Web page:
The International Day of Innocent Children, Victims of Aggression, is a United Nations observance each 4 June.
Originally focused on the victims of the 1982 Lebanon War, its purpose expanded to acknowledge the pain suffered by children throughout the world who are the victims of physical, mental and emotional abuse.
“This day shares a great importance to Kashmir. Since decades Kashmir has been a victim of oppression by the Indian security forces, as this day specifically focuses on the aggression of children. Minors here are victims of aggression,” says a senior High court lawyer, Mir Shafat Hussain.
Burhan Wani’s killing and the aftermath across Kashmir, where within a few hours of operation at Bemdooraa area in Anantnag district, private vehicles, ambulances were carrying injured and pellet victims, many of them were children and minors below the age of 18.
In the next few days, it has been reported that more than 2000 people got injured, with eye injuries by the weapon of choice, the pellet guns.
Children as young as four and five had multiple pellets in their retinas, blinding them partially, or fully, for life. At the start of September, doctors at Kashmir’s hospitals reported that on average, one person had their eyes ruptured by pellets every other hour since 9 July. “It means 12 eye surgeries per day,” writes an international newspaper, The Guardian.
Countless Public Safety Acts (PSA) were slapped on minors, a law applicable only in Jammu and Kashmir where a person can be detained without trial for a period of two years by an order of the District Magistrate.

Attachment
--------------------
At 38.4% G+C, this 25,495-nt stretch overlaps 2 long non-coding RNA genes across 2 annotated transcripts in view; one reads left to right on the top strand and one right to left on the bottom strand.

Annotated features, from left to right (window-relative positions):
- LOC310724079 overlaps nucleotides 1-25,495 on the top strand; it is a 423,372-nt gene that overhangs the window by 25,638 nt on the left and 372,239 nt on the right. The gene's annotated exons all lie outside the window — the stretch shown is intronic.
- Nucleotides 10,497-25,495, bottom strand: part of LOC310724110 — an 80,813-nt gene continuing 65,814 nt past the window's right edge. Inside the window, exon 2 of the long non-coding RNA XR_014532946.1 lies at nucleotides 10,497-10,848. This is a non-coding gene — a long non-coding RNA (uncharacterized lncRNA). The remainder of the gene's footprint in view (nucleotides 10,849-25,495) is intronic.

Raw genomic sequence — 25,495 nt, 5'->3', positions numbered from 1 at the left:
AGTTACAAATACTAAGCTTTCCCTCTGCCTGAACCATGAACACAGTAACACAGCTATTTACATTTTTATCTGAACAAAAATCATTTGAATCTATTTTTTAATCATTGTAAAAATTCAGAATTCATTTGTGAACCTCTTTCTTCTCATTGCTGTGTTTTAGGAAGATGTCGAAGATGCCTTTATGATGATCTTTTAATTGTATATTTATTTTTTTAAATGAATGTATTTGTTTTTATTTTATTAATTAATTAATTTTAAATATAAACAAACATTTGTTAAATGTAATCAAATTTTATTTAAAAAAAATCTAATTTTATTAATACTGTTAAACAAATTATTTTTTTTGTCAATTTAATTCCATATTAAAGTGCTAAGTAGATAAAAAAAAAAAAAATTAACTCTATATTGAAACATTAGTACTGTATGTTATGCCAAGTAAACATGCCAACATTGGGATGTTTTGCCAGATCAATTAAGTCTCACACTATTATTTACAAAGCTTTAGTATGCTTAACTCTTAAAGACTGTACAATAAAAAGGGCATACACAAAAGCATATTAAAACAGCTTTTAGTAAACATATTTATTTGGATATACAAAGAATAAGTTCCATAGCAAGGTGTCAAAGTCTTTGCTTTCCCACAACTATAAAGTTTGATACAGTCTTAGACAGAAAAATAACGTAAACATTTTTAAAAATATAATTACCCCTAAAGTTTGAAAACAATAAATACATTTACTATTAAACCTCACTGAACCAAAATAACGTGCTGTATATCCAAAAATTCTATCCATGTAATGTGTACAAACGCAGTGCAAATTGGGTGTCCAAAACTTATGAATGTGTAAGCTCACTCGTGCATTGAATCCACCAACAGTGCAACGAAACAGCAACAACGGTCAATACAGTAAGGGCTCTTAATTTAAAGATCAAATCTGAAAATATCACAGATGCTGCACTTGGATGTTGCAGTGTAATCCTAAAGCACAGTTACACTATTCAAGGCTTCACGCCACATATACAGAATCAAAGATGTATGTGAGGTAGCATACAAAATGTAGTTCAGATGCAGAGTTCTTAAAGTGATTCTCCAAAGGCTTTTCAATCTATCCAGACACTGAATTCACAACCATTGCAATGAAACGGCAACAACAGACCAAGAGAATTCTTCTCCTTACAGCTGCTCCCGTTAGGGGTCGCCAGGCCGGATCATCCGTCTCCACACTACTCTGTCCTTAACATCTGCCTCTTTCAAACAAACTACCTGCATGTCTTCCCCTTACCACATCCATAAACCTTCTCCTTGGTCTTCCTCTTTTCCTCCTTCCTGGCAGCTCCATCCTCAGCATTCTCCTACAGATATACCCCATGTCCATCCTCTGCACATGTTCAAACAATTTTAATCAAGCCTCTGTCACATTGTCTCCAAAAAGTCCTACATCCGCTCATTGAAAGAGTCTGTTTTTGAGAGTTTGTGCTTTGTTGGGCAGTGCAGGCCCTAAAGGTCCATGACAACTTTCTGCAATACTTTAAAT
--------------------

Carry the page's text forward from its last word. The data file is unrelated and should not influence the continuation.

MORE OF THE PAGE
Mir Shafqat Hussain, after the “epidemic of detentions” broke out in early nineties decided to stand with all those put under detention and their families. He has till date filed and prosecuted more than 8000 Habeas Corpus petitions.
According to his research, he shares some important details with the FreePressKashmir, “so far, we have more than 100 juvenile cases in Kashmir, where minors are being detained illegally tortured, abused and mentally harassed, and are being detained in different jails for more than 15 days in their first stage”.
In the 2016 uprising, he witnessed more than 450 cases of adults and over 100 juveniles. “Local police in the state shows their cruel face when it comes to the detention of minors in Kashmir, they torture them, detain them illegally and lodge them under the Public Safety Act”.
He believes they are violating the norms of the J&K High Court, that a minor can’t be lodged under the Public Safety Act.
Meanwhile, Jammu and Kashmir state assembly and High Court also repeatedly ordered an inquiry into the detention of minors.
According to police reports, minors in Kashmir, in the age group of 10 to 18 years old, are more hit and are under state aggression, they skip their schools and attend different summons before courts.
“Kashmir has been a volatile region ever since India’s independence and the partition. Till today, Kashmir remains not only a matter of dispute between the two neighbours but it is also a violence-stricken region where bloodshed has become common. Our children here live in perpetual fear resulting in varied problems. Violence here has also resulted in children feeling isolated, and becoming aggressive,” said a researcher, who wished to remain anonymous.